Cardenal Addresses Peace Conference

Nuclear Arms Focus of Meeting

Ernesto Cardenal, Nicaragua's Minister of Culture, told a K-School audience Saturday night that the Reagan administration's foreign policy makers have forgotten the lessons of Vietnam and view "complex problems of today's world in terms of East-West conflict."

Cardenal's speech--interrupted dozens of times by applause and cheers--capped a two-day conference of disarmament the drew 800 to Harvard for seminars and workshops.

Preservation of a Culture

Criticizing the United States for cutting off loans to Nicaragua's Sandinista government and for aiding the Salvadoran junta. Cardenal warned that his countryment would take up arms again to protect their two-year-old revolution against any aggression.

But he urged the throng gathered for the disarmament conference to keep its campaign peaceful. "In the case of nuclear' violence, there must not be violent protest." Cardenal declared, adding that mass action, civil disobedience, "even pacifism." should be used instead.


Cardenal read poems written in state-sponsored poetry workshops by Nicaraguan peasants, and told the crowd of the successes his country has had in battles with illiteracy and hunger.

Though he said anti-American sentiment is strong in Nicaragua, he assured the audience that American poets from Walt Whitman to Robert Frost were well-loved in the country.

Rev. William Sloane Coffin opened the conference--organized by the Boston/Cambridge Ministry in Higher Education--with a sermon on disarmament at St. Paul's Church Friday night.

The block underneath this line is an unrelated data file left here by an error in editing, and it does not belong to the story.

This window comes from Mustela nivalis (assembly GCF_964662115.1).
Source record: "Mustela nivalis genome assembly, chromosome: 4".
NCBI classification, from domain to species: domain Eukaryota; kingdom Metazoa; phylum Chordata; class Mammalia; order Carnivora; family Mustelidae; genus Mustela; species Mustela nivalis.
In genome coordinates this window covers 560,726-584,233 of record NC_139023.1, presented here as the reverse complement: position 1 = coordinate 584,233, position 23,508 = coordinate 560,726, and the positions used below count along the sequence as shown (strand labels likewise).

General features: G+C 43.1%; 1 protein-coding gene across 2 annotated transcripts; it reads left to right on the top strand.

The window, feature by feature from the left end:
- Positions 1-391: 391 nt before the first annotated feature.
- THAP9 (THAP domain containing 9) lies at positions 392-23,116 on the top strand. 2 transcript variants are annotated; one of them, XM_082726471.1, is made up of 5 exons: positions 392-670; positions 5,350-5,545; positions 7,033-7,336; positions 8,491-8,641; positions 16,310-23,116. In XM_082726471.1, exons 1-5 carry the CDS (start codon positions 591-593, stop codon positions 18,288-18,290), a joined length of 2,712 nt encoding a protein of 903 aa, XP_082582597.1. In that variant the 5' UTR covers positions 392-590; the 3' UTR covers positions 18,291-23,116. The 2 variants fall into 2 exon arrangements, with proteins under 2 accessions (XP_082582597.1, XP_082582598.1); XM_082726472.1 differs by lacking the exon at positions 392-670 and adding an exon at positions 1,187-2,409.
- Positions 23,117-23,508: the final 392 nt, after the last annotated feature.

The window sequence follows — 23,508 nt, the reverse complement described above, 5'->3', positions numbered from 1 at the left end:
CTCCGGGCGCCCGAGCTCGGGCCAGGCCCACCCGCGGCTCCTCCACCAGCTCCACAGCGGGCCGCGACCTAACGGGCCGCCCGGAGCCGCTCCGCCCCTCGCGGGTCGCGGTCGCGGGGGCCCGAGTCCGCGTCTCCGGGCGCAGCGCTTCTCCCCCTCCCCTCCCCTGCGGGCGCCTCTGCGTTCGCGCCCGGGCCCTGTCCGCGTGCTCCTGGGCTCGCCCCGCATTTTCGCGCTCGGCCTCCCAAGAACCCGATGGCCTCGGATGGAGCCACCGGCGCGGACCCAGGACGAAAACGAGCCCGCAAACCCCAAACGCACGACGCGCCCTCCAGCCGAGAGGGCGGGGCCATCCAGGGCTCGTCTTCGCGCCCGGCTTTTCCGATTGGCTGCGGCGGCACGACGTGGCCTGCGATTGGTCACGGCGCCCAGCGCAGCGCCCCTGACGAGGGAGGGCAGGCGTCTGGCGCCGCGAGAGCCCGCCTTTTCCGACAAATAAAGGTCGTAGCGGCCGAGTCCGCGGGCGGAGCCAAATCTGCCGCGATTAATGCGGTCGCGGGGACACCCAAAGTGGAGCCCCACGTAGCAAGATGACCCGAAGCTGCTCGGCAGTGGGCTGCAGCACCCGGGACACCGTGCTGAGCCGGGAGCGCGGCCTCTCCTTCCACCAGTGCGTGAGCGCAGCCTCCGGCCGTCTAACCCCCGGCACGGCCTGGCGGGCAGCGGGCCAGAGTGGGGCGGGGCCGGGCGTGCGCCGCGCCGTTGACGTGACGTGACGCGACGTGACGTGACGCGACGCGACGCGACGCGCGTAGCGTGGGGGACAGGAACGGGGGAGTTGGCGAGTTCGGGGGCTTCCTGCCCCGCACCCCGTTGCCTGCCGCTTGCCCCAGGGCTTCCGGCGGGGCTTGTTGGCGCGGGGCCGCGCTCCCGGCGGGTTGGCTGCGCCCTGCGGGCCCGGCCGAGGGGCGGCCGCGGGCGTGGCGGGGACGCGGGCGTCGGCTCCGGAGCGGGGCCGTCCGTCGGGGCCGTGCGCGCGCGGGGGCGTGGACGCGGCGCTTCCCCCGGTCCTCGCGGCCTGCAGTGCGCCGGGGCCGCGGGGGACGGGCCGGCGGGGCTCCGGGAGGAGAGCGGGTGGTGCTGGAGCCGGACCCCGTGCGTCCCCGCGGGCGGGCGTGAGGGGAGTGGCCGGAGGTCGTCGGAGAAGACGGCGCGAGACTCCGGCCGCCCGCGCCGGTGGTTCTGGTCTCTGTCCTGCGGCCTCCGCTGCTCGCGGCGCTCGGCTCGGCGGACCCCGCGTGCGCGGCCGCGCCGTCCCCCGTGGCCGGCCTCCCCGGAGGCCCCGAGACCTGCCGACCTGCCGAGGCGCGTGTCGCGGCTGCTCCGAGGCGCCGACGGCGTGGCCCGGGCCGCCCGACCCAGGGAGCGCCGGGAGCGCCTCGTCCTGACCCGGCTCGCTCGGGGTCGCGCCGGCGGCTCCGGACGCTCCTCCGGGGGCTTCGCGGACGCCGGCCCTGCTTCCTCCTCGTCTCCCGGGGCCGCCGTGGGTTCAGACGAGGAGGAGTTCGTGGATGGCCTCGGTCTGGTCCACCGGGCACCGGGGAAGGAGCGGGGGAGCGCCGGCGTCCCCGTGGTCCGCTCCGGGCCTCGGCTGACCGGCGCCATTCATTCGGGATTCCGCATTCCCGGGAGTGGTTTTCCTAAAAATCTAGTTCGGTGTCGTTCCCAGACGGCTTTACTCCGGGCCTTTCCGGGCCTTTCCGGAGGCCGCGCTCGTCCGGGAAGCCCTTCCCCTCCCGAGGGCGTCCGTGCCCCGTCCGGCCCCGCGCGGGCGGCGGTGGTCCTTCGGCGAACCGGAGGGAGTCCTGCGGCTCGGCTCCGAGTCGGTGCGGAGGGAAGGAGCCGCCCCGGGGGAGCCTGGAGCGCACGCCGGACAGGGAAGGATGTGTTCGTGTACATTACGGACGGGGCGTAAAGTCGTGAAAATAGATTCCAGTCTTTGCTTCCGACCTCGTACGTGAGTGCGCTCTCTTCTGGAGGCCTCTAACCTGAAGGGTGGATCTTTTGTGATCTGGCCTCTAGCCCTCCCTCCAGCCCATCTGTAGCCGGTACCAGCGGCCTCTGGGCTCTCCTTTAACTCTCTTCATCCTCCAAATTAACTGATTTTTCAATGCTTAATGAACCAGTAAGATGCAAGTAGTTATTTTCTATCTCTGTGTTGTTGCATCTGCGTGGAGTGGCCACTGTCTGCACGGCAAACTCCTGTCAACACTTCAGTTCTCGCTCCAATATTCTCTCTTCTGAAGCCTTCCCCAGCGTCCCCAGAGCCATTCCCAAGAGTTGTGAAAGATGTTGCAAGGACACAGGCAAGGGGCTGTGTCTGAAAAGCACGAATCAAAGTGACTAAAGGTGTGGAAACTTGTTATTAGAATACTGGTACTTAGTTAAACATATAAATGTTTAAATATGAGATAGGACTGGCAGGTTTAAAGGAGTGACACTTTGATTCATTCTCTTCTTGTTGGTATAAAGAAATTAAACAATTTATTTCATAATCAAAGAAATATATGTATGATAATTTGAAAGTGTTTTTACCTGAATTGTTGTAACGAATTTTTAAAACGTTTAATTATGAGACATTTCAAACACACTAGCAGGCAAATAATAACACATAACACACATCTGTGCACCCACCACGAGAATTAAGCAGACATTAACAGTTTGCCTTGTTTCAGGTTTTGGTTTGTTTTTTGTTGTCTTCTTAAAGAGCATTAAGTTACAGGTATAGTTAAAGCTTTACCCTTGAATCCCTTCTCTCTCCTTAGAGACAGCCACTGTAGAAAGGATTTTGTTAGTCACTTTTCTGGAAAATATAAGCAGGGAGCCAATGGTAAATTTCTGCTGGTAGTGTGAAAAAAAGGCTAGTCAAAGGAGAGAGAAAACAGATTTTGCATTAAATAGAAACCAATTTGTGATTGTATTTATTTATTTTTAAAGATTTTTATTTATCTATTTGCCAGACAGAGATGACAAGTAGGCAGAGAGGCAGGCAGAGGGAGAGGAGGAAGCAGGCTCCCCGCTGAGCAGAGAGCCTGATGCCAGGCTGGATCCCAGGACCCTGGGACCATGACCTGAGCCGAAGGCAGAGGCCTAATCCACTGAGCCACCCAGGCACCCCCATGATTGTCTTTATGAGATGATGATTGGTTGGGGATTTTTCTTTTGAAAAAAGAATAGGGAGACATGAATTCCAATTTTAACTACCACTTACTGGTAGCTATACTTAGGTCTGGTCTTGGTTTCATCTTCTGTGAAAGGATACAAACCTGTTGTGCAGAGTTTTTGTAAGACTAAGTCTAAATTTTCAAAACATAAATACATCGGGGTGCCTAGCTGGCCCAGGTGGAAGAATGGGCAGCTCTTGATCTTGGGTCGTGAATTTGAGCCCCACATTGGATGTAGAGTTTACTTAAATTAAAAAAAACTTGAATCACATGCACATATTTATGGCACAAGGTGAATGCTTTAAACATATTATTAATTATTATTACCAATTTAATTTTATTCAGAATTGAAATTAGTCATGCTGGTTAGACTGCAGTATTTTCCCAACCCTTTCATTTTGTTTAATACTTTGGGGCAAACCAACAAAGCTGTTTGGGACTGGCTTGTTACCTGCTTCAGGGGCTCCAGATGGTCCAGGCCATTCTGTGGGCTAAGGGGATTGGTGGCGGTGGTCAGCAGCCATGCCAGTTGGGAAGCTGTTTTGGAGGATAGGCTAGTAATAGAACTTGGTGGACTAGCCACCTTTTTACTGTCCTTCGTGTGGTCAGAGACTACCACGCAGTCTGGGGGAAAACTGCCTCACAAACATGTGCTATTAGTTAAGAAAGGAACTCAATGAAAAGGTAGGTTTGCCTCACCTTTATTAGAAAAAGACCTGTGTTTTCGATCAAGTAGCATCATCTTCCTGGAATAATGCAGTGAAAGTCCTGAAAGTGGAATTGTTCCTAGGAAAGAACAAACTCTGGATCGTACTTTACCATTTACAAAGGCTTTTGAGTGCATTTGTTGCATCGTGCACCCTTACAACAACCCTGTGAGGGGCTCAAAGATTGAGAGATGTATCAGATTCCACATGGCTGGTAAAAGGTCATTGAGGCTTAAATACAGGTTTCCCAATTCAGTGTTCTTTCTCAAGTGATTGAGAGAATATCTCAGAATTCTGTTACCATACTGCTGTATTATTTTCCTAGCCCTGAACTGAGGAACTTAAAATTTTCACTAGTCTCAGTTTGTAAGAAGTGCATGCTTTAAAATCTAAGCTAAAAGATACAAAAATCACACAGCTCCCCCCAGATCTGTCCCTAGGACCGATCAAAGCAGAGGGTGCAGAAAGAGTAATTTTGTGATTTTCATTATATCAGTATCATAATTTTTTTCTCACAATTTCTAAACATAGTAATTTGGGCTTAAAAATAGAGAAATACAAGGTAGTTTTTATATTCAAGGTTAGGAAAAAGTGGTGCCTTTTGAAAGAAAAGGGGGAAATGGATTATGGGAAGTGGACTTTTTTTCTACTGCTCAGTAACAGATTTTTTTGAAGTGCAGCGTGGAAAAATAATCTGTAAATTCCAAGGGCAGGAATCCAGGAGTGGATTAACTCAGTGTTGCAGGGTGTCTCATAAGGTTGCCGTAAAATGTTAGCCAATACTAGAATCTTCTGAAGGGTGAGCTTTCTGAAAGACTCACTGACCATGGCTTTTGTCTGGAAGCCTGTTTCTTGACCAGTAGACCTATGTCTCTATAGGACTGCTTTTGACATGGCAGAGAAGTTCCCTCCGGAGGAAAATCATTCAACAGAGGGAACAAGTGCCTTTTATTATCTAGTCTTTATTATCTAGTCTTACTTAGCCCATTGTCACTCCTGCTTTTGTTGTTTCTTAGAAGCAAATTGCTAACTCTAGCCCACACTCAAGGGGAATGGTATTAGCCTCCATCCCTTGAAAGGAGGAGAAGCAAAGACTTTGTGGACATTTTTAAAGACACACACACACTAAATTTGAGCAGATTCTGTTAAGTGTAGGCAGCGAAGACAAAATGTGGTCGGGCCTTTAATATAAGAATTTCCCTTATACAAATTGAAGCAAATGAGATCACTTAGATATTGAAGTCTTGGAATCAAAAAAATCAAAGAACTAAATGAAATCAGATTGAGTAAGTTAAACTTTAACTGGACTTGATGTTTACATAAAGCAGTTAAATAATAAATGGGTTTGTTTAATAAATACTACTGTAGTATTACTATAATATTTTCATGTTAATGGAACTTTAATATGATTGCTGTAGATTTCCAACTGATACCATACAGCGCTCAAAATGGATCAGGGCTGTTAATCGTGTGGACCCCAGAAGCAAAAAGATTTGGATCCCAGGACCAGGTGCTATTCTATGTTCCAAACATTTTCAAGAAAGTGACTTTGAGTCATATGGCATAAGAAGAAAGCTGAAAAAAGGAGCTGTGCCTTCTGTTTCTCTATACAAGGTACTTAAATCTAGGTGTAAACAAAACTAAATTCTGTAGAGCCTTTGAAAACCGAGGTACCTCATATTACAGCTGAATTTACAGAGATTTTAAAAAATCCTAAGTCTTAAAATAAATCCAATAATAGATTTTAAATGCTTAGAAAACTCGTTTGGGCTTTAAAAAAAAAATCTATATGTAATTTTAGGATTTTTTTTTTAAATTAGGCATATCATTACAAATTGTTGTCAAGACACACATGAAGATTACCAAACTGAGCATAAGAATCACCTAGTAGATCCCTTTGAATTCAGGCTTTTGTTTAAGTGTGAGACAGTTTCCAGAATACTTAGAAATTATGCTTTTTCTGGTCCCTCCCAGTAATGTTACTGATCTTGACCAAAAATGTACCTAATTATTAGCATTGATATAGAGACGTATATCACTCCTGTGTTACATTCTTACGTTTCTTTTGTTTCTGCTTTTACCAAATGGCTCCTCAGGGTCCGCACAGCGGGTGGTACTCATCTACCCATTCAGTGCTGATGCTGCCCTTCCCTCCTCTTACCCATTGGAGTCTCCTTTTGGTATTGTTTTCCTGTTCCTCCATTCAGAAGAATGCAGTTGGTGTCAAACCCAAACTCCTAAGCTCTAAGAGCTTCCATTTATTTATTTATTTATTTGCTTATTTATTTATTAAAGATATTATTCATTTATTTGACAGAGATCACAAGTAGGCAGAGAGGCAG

Two Harvard faculty members. John Kenneth Galbraith, Warburg Professor of Economics Emeritus, and Harvey Cox. Thomas Professor of Divinity, told an audience Saturday that the nuclear arms race was both militarily and economicallydamaging.

Cox--who called the jam-packed conference "one of the most encouraging signs [of public awareness] in many, many years"--said he and other speakers were trying to suggest "some very concrete steps we can take toward turning back from the' nuclear brink."

Galbraith said that the arms race of the last ten years "has been enormously damaging to the economic system we are supposed to be fedending." Calling for the conversion of many defense-related industries to peaceful uses, Galbraith said. "One substantial reason for the troubles of American industry is that dollars that could have gone to rebuilding [it] have gone instead to the Pentagon."


Vernon Grounds, former president of the Denver Theological Seminary, told a Saturday afternoon audience that although he is a leading--and longstanding--evangelical Christian, he is distressed by "evangelicalism's unconcern with regard for peacemaking."

Calling it "schizophrenic" to oppose abortion but not speak out against the arms race. Grounds said. "The moral horror cannot be hidden, nor should it he."

The conference divided by occupation into a series of "working groups" Saturday afternoon to plan strategies, form coalitions, and "network."

Most conference participants endorsed a call for a "nuclear freeze." and participants pledged to gather signatures and write legislators in favor of a halt on new weapons production."